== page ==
Romans 2:14   For when the Gentiles, which have not the law, do by nature the things contained in the law, these, having not the law, are a law unto themselves: The Gentiles did not have a written law, but they did have a standard. They did by nature the things contained in the law. Some contend that “by nature” means that they were born with some instinctive law within themselves. What does “by nature” mean? Thayer defines nature as: “a mode of feeling and acting which by long habit has become nature”. In other words, laws that commanded them not to steal, murder,etc. were passed down orally from generation to generation. (cf. Code of Hammurabi)

Romans 2:15   Which shew the work of the law written in their hearts, their conscience also bearing witness, and their thoughts the mean while accusing or else excusing one another;)
See comments above.

The Case of Creation
While creation is enough to point us to God, it is not enough to tell about God and what he requires. But, because the Gentiles refuse to acknowledge God in creation – which would be the first step to obeying God – meaning, having no other God besides Him – they are without excuse (Rom. 1:20). But, this was not enough to tell them about God.

The Case of Melchizedek

It should be remembered that before God chose Abraham, all people were the same. He had made no distinction between people. There was no Jew or Gentile. Abraham was not the only righteous soul living. Melchizedek was a king and priest of God (Gen. 14:18-20). He had to have been the priest and king of a people who knew God.

The Case of Job

Job is another figure who is believed to have lived during the time of Abraham. He was a man whom God described by saying that “there is none like him in the earth, a perfect and an upright man, one that feareth God, and escheweth evil” (Job 1:8). Even Job’s friends knew of God.

The Case of Jethro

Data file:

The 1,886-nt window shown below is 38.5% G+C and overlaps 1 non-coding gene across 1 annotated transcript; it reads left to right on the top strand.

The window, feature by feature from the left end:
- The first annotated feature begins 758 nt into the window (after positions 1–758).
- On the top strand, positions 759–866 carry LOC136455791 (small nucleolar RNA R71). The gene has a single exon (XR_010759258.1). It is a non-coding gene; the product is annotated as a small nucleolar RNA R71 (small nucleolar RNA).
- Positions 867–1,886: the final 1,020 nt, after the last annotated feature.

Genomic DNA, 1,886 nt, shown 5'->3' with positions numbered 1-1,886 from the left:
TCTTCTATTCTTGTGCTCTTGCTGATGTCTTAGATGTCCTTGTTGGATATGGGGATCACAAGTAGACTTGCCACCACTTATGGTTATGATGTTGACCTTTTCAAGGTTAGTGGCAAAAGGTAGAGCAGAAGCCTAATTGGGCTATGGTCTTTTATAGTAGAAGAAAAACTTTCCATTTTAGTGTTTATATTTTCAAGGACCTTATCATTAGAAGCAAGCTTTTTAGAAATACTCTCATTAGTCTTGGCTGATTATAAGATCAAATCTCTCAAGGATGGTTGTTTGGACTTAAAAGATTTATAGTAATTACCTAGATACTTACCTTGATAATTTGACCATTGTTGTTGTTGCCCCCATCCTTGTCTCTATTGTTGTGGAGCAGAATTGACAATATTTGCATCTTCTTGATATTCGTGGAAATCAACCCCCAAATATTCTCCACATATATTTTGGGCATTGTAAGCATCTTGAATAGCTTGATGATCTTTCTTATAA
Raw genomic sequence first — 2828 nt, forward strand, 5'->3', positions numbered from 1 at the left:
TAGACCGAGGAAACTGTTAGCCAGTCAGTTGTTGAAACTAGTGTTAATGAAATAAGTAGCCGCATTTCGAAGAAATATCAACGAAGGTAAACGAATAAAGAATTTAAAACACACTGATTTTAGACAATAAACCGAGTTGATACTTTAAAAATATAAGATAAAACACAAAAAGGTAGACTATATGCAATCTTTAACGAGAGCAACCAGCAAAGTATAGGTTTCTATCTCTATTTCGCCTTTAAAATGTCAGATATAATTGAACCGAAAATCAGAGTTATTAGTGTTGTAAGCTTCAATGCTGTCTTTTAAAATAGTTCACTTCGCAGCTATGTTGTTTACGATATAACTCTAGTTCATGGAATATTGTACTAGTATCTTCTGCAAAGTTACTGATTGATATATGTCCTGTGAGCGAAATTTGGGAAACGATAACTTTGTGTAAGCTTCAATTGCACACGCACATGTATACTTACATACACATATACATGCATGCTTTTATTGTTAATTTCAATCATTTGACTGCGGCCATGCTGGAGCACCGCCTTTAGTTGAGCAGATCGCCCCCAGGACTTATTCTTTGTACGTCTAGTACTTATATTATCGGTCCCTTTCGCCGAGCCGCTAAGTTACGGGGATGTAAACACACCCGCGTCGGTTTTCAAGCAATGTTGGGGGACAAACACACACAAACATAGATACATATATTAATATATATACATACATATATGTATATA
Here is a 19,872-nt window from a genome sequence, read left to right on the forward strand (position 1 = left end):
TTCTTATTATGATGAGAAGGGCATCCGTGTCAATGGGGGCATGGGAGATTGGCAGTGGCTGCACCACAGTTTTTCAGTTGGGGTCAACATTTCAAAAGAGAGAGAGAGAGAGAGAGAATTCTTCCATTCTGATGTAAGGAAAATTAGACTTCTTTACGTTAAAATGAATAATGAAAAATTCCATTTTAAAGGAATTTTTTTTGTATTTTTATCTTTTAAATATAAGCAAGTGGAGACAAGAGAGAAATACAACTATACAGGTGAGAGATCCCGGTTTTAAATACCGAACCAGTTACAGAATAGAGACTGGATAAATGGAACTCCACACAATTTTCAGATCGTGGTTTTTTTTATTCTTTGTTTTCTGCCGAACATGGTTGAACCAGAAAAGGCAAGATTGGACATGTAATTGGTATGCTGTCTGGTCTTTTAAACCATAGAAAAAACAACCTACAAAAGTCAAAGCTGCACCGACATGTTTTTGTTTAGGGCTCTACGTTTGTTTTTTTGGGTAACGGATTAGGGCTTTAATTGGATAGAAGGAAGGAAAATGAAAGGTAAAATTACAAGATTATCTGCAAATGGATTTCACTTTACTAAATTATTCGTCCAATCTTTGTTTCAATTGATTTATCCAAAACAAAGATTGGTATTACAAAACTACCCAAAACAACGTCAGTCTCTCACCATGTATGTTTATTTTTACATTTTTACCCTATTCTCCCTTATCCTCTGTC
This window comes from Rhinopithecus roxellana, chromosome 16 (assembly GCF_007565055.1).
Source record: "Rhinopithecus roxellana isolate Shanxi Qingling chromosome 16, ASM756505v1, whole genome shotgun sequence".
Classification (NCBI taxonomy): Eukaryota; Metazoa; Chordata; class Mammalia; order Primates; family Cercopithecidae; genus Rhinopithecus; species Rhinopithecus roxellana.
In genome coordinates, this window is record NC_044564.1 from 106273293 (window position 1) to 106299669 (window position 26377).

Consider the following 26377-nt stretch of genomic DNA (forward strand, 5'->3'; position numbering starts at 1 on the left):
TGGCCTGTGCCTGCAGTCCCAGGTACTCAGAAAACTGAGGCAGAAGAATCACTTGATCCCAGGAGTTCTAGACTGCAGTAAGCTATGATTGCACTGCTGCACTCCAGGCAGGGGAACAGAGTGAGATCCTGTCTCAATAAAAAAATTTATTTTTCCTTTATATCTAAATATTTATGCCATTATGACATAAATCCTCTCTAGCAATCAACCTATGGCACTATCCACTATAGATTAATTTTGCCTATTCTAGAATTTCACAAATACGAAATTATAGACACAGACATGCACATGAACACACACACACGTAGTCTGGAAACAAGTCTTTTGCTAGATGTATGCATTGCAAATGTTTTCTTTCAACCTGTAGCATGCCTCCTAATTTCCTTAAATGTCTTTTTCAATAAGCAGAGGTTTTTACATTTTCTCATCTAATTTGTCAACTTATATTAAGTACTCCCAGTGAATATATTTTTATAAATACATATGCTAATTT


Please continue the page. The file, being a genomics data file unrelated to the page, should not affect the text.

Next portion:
Jethro, the father-in-law of Moses was a Midian priest and a worshipper of the one true God (Exodus 3:1; 4:18; 18:1-27).

The Case of Balaam

Whether Balaam was a prophet of God can be debated, but the fact remains that he had some knowledge of the one true God. (Num. 22)

The Case of God’s People in Foreign Lands

God spoke to men in direct ways during this time period. Abimelech king of Gerar received a word from God in a dream (Gen. 20:3). The Hebrew writer informs us that God “at sundry times and in divers manners spake in time past unto the fathers by the prophets” (1:1).Joseph in Egypt; Elijah to Syria; Naomi in Moab; Daniel in Babylon, Media, Persia; Esther in Persia; (see also Rahab’s confession in Joshua 2:10-11 and the wise men who came to see Jesus – how did they know about this?).

The Case of Prophets to Gentile Nations

Jonah prophesied to Nineveh; Obadiah to Edom; Nahum to Assyria; Zephaniah to Ethiopia. All of these lists could be multiplied, but because of space the above will suffice (cf. Luke 1:67-70; Luke 11:49-51; Acts 3:19-21).   

God did not leave the Gentiles without a standard. He used prophets, his people and other means to communicate to the Gentiles His will. Laws that taught them not to steal, murder, etc. were kept by habit (by nature) because it was passed down from generation to generation. Thus, their conscience was educated by a moral standard which was given by their Creator.

  1. See John MacArthur, The Vanishing Conscience (Nashville: Thomas Nelson. 1994), 23.